The car, van and truck occupying the two left lanes in front of me had slowed to less than 70 mph, the legal speed limit, and formed a sort of blockade I couldn't get around. I dropped in behind them, eyeing the foreboding dark clouds hanging over the eastern foothills, my destination some 40 miles away.
I was eager to get the big Beemer home before my leathers got drenched by the first storm of the season.
There are three lanes on that particular stretch of highway and a car was in the far right lane, just far enough ahead of the traffic in the left two lanes to contemplate a pass. It would take a little speed and some fancy driving, but it could be done.
I followed along impatiently for a half-minute or so until I'd had enough. I dialed up the throttle, swooped past the traffic on the right side and veered back in front of it with room to spare, only then noticing that the car in the far right lane I had just passed was a CHP cruiser.
How many times in the past have I arrived at exactly this same configuration on the highway?
Everyone sees the CHP cruiser and slows down because they're afraid they'll get a ticket and the traffic scrunches up like an accordion. How could I be so stupid? The cruiser's blue lights flashed before I could answer the question.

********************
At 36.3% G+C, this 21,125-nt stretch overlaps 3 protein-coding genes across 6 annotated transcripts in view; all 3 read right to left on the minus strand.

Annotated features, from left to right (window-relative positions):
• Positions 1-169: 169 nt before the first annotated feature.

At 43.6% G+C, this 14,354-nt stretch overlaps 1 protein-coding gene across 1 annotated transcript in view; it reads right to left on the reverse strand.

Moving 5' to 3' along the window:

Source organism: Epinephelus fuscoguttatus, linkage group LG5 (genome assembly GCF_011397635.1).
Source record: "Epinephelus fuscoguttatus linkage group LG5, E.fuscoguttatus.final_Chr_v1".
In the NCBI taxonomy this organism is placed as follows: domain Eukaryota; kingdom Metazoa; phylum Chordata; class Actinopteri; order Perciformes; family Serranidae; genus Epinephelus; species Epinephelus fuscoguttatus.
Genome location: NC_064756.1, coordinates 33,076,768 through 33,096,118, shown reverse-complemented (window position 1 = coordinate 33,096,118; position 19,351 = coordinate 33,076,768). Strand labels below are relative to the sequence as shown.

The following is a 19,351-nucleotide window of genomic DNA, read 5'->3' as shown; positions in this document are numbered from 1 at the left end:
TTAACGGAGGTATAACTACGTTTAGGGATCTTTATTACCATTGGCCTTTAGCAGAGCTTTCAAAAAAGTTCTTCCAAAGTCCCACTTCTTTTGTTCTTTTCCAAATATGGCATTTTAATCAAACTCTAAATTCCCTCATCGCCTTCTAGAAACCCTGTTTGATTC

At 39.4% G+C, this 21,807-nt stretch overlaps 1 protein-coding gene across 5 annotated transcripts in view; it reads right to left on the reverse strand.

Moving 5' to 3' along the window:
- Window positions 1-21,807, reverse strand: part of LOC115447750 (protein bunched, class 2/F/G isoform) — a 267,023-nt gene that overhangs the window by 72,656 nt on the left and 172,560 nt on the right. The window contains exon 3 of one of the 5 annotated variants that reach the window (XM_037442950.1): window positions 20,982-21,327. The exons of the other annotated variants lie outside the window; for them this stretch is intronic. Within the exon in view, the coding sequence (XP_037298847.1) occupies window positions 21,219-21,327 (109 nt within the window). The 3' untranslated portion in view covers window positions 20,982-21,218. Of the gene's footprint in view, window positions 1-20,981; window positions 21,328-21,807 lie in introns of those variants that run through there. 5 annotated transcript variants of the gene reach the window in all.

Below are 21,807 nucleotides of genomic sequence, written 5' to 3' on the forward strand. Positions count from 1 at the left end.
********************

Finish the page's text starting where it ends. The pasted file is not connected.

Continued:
I looked back at the cruiser, acknowledged the fact that I'd been busted, and pointed to the right lane. I signaled and changed into the right lane, the cruiser slotting in behind me. I slowed down, pulled onto the shoulder and brought the Beemer to a complete stop. I watched in my left rear-view mirror as the cruiser pulled up to a stop 50 feet behind me.
I was acutely aware I was about to have a face-to-face encounter with law enforcement, like thousands of Americans do every day. For the past three years, we've been inundated with news stories about such encounters going fatally wrong. Almost every one of those stories begins with a civilian disobeying a lawful order made by a police officer. Stay calm, I told myself, and behave yourself!